What is the future of high-end audio retailing?

Stereophile's picture
Audiophiles often prefer to listen for themselves before committing to a purchase. But brick-and-mortar retailers are succumbing right and left, partly a result of the economy and partly owing to the trend to online sales. What is the future of high-end audio retailing?
What is the future of high-end audio retailing?
Here is what I think will happen
66% (76 votes)
I have no clue
23% (27 votes)
I don't care
11% (13 votes)
Total votes: 116
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Comments
dg's picture

Retailers, whether online or brick-and-mortar, will increasingly support in-home trials of high-end gear.

Johannes Turunen, Sweden's picture

True high-end buyers, as in high prices, want to feel nurtured at auditon. Not have to stand in line at the cash register. So retailers need to really pamper high-end buyers. Who wants to buy Krell and Wilson online?

Glenn Loving's picture

As long as the manufacturers still support the dealers, then there will still be a place for high-end retailers to attach their value-added services. If they are only interested in moving boxes with no education of the product, then the brick-and-mortar shop is doomed. The future lies with the manufacturers. The retailers still need to carve out a value-added niche rather than just offering boxes that Best Buy does not.

David L.  Wyatt jr.'s picture

Brick-and-mortar will go to the true high-end, and no longer carry things like recievers. In-home demos will become common, as well as installation services. But no one will buy their first system there. Which is a shame because some things are meant to be heard.

Joe's picture

Stores that diversify by selling associated products like TVs, projectors, HT seating, entertainment centers, etc, might stand a chance.

Max L's picture

People shop price. If a brick-and-mortar outlet adds value, it can survive. If it doesn't it won't. Few people will choose to pay more locally if it adds nothing. For instance, if I can adequately mount a phono cartridge and can buy on line for 60% the cost of a local shop, where will I spend my money? Were I a brick-and-mortar retailer I would be awfully worried about the used market as well. A decade ago used sales were tough. Now, with Audiogon, it's a snap and the world is your marketplace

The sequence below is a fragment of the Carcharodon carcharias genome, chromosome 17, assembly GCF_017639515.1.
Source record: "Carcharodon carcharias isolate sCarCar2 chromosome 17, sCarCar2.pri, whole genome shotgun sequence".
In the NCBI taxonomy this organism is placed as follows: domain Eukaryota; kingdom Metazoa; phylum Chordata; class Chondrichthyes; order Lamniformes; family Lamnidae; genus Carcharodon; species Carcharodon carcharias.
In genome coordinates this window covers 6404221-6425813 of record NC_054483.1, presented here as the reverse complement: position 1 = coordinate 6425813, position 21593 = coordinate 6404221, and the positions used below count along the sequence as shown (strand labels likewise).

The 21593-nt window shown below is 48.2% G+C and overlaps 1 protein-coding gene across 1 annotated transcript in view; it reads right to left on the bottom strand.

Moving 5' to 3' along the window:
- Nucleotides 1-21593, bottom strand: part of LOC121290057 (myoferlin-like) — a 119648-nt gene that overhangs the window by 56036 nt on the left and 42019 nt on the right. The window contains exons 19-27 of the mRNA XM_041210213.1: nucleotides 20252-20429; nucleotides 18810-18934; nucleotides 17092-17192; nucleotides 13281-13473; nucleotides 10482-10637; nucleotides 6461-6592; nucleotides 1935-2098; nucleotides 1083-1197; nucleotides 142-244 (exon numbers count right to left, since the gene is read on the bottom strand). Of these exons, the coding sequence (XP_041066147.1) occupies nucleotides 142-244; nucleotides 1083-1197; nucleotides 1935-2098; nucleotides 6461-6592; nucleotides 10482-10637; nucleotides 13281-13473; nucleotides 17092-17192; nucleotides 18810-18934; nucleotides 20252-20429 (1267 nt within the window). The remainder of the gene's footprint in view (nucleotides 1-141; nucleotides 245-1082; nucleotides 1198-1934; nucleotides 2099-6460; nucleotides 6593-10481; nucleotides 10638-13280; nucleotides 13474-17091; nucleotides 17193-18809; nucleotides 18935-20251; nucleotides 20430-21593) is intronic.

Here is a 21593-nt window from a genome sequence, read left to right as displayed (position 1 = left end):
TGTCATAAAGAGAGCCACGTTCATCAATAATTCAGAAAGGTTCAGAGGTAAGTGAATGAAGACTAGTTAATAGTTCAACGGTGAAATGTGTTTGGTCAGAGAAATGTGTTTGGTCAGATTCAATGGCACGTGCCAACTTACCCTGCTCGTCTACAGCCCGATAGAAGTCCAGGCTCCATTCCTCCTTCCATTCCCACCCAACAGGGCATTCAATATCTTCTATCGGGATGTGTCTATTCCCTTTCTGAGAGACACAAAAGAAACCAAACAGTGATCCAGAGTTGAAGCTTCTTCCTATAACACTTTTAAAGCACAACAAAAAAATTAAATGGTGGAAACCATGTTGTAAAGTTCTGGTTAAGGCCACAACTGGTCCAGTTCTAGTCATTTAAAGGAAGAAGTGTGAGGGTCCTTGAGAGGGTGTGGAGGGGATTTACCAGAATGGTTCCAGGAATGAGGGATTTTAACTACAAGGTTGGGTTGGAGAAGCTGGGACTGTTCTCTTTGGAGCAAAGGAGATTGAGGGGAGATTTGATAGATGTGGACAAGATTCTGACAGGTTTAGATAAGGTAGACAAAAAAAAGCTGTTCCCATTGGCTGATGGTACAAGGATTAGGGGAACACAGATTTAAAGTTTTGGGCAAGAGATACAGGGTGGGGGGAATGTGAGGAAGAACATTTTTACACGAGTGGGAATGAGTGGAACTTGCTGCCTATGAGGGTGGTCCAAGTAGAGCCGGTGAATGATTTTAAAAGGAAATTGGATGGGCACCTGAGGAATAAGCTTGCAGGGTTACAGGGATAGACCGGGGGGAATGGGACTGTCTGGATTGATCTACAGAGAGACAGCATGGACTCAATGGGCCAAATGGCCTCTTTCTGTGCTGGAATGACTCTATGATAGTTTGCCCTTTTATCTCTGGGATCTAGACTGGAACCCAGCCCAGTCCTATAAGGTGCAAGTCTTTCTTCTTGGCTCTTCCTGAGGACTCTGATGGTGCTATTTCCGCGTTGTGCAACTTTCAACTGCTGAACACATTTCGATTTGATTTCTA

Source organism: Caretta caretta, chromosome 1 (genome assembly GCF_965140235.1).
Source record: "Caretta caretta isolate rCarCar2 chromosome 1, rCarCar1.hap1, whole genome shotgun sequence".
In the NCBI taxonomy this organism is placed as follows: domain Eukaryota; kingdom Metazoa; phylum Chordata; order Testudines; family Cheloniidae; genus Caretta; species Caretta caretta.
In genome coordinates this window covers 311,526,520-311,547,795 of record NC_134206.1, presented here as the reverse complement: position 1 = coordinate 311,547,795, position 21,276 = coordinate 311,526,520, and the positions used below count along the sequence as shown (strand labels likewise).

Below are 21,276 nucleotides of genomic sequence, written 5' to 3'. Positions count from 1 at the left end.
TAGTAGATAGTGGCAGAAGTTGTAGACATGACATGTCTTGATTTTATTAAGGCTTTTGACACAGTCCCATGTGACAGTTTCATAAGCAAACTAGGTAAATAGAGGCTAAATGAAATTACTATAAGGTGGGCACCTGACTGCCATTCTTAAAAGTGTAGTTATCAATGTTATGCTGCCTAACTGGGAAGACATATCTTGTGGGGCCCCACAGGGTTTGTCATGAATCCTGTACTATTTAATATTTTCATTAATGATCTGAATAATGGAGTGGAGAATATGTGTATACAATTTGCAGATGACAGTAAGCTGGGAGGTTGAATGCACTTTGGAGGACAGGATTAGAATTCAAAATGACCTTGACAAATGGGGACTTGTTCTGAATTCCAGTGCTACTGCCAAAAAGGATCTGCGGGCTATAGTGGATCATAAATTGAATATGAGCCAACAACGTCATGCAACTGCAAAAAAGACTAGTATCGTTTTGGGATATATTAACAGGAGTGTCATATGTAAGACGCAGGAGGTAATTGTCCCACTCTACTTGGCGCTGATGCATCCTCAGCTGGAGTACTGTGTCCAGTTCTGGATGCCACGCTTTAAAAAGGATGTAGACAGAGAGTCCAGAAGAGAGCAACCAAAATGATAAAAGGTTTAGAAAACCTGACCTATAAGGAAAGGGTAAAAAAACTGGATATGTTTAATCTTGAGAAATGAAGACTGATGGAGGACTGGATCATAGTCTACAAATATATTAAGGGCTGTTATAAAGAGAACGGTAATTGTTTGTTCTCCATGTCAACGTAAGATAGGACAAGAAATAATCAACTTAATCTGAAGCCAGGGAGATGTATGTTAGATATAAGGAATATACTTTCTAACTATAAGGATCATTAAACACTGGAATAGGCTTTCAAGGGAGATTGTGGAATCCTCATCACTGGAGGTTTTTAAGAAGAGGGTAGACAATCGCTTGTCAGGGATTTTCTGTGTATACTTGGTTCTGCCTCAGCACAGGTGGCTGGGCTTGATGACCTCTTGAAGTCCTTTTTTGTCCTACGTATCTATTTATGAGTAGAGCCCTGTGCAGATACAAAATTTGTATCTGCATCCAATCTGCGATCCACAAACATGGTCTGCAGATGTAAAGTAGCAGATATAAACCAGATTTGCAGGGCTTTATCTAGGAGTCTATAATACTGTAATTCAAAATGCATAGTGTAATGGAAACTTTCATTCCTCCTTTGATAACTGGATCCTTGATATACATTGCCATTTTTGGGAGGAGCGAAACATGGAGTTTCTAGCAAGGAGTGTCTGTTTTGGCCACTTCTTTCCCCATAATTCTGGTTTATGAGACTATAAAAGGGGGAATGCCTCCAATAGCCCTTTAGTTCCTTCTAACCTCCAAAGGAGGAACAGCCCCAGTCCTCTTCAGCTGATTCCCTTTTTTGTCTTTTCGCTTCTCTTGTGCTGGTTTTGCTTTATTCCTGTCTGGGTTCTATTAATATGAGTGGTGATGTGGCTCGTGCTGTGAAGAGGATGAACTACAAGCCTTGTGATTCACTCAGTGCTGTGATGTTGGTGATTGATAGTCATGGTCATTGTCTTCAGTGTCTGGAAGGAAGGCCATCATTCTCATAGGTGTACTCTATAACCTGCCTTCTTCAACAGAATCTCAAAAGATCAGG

Jose Beltran's picture

Online sales will continue to soar, but this will lead to a newly refreshed growing market for brick-and-mortar two-channel stereo shops. As the younger generation gets older, curiosity for analog playback will rise. The goal here ultimately is to share how brilliant the art of listening is through high-fidelity playback, and to get people to shut their TVs off and go purchase a new home stereo system and give them a chance to discover the beauty of music listening.

Glenn Bennett's picture

The future was so bleak before the current recession/depression. If it wasn't for online and mail order, all we would have is used components on eBay. Retail stores are becoming very scarce.

DSG's picture

At least for the very high end, there will be retailers with physical locations because most prospective buyers will not purchase without hearing the component first and having it delivered and set up by the retailer. I cannot image purchasing a new as opposed to used component without listening to it first.

Bigjun's picture

Actually, the trend in online sales is mostly being driven by the used market. Savvy audiophiles are pre-listening to equipment at dealers and then buying on the used market (Audiogon/eBay)at a fraction of retail prices. Why buy new when you can get a component that's 1-2 years old at less then 50% the price of retail? I've compiled an awesome little system for $2K (all components under two years old) that would have cost close to $5K new + taxes.

Rob Gold's picture

Dead already. Sigh.

Jerry Stachowski's picture

I expect to see more high-end dealers working out of their house.

John H's picture

Retailers are hindered by ridiculously expensive products in a product-driven industry. Vendor policies prevent price flexibility and sufficient brand selection. The Internet has little to do with the problem. Consumers with MP3 budgets and audiophile taste already have nowhere to go. When a Stereophile review incites me to want to hear and possibly buy a product, I invariably find no local dealers. Retailers might be able to overcome those problems in a healthy economy, but not the one we have.

ric mannw's picture